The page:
Almost two months into a special session that was initially expected to last two weeks, negotiators in the General Assembly have come to an agreement over the details of the state budget. Now it’s up to both chambers and the Governor to make the bill a law.
Alexandria, Va. (ABC7) — Rent is due in a few weeks, but if you are concerned you may not be able to pay, a new budget passed by the Virginia General Assembly could provide some relief.
Friday evening, the Virginia General Assembly passed a budget declaring a moratorium on evictions in the commonwealth until December 31st.
Lawmakers also took steps to help with utility payments.
It took months for state officials to begin publishing the names of nursing homes with COVID-19 outbreaks.
Now, an effort to establish mandatory reporting requirements has passed both houses of the General Assembly.
Tanya and Tim Brosnan found their dream home in Fredericksburg, Virginia, last fall, but once they moved in, they realized they couldn’t log in. Their home has no access to broadband.
“Honestly, I never even thought that would be a question I would need to ask,” Tanya Brosnan said. "It's 2020. How can I not get internet?”
Their home has no cable lines, no satellite access and no high-speed internet. They make due with hot spots and a router to boost the signal. But it doesn’t reach throughout the house, and Brosnan says it’s painfully slow.
ROANOKE, Va. (WDBJ) -One day after a House of Delegates committee failed to advance a key criminal justice reform, the measure resurfaced.
And this time, a bill that would make it easier to sue law enforcement officers for violating an individual’s rights moved closer to becoming law.
The legislation would limit the qualified immunity, the legal doctrine which currently shields officers from lawsuits.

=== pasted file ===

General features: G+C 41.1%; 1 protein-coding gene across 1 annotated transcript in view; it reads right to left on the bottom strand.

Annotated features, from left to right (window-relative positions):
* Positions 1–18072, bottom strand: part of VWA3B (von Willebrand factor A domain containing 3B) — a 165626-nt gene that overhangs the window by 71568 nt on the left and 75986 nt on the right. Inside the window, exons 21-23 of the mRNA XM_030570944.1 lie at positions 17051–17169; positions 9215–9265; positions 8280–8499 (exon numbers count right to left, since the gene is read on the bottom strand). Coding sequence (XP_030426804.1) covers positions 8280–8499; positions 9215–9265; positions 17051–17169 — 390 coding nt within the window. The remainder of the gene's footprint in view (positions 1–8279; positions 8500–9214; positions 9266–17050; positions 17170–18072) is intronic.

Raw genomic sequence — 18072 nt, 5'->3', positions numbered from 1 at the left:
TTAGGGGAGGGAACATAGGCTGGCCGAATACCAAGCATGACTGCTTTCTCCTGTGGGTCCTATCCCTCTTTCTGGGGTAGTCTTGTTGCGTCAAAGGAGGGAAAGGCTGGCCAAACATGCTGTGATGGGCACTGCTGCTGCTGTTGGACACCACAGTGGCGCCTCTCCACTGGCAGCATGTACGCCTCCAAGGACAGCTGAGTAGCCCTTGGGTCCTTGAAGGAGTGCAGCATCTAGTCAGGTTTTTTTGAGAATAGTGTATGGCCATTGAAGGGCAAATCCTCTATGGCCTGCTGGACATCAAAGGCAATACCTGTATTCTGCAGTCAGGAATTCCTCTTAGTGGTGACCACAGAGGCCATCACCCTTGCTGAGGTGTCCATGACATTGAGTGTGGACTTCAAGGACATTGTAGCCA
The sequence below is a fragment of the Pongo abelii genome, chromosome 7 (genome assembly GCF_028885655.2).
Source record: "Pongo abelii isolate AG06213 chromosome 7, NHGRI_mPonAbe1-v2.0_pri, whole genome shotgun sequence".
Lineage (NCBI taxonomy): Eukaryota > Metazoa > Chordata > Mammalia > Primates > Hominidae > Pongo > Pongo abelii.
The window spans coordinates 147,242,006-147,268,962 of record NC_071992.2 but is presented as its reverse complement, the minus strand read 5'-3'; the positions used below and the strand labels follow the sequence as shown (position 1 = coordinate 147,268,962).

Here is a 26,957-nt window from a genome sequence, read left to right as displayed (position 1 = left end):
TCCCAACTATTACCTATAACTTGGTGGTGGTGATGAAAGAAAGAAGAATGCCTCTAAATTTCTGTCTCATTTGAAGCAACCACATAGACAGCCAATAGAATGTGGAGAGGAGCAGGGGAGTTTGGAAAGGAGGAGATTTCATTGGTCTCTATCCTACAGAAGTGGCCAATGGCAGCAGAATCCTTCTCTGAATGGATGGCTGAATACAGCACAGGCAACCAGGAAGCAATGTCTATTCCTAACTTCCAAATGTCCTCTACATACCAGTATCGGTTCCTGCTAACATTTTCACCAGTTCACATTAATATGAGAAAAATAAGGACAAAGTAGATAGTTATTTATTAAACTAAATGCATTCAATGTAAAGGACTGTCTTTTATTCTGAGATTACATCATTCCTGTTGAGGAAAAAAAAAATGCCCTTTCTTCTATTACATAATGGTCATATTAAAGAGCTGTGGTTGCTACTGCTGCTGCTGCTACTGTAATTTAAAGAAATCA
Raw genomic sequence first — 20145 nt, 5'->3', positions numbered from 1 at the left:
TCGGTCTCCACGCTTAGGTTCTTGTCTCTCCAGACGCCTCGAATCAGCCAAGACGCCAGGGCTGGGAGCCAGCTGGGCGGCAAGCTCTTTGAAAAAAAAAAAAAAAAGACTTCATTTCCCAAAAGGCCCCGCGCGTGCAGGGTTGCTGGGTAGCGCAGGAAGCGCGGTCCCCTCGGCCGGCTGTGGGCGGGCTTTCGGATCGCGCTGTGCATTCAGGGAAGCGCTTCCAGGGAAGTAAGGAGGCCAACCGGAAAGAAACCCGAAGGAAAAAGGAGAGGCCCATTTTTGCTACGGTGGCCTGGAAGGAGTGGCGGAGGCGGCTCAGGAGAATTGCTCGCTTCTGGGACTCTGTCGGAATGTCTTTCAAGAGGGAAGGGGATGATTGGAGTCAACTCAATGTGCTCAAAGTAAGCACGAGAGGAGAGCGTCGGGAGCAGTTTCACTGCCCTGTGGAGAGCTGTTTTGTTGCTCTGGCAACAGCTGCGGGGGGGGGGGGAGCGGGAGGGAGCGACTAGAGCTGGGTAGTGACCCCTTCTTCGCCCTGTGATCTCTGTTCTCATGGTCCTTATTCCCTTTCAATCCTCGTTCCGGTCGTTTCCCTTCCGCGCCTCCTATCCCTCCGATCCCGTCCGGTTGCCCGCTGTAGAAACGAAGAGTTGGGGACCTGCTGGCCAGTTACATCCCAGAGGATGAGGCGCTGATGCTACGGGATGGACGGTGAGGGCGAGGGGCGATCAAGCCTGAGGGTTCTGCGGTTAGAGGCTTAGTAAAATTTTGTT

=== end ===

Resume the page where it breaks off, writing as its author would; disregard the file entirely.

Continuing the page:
It would create a civil action in state law for the deprivation of rights.
RICHMOND, Va. (CBS19 NEWS) -- Home health personal care attendants who served in high-risk populations during the early months of the COVID-19 pandemic will be receiving hazard pay.
According to a news release, this is coming from $73 million in CARES Act funding.
How Virginia spends remaining coronavirus relief funds provided through the federal CARES Act has become a point of contention between Gov. Ralph Northam and the General Assembly — now in the final stretch of finalizing a two-year budget plan amid a special session that’s lasted for nearly two months.
In the nearly 10 years since Norfolk voter registrar Stephanie Iles began working in the local elections department, she’s never been in such a crunch to get everything ready for an election with so much still uncertain.
With the election just over two months away, Virginia’s voter registrars say they already were inundated with work as they prepare to carry out changes state lawmakers approved in their regular session earlier this year. Recently, they’ve had to deal with questions surrounding the U.S. Postal Service’s ability to deliver absentee ballots.
Gov. Ralph Northam’s administration faced bipartisan criticism throughout much of the COVID-19 pandemic for its decision not to release the names of nursing homes and assisted living centers with outbreaks of the virus — largely leaving families and residents in the dark unless the facility chose to disclose the information itself.
Gov. Ralph Northam is protecting a $130 million budget increase in state and federal Medicaid funds to boost rates for organizations providing personal care and other services to elderly and disabled Virginians in communities across the state.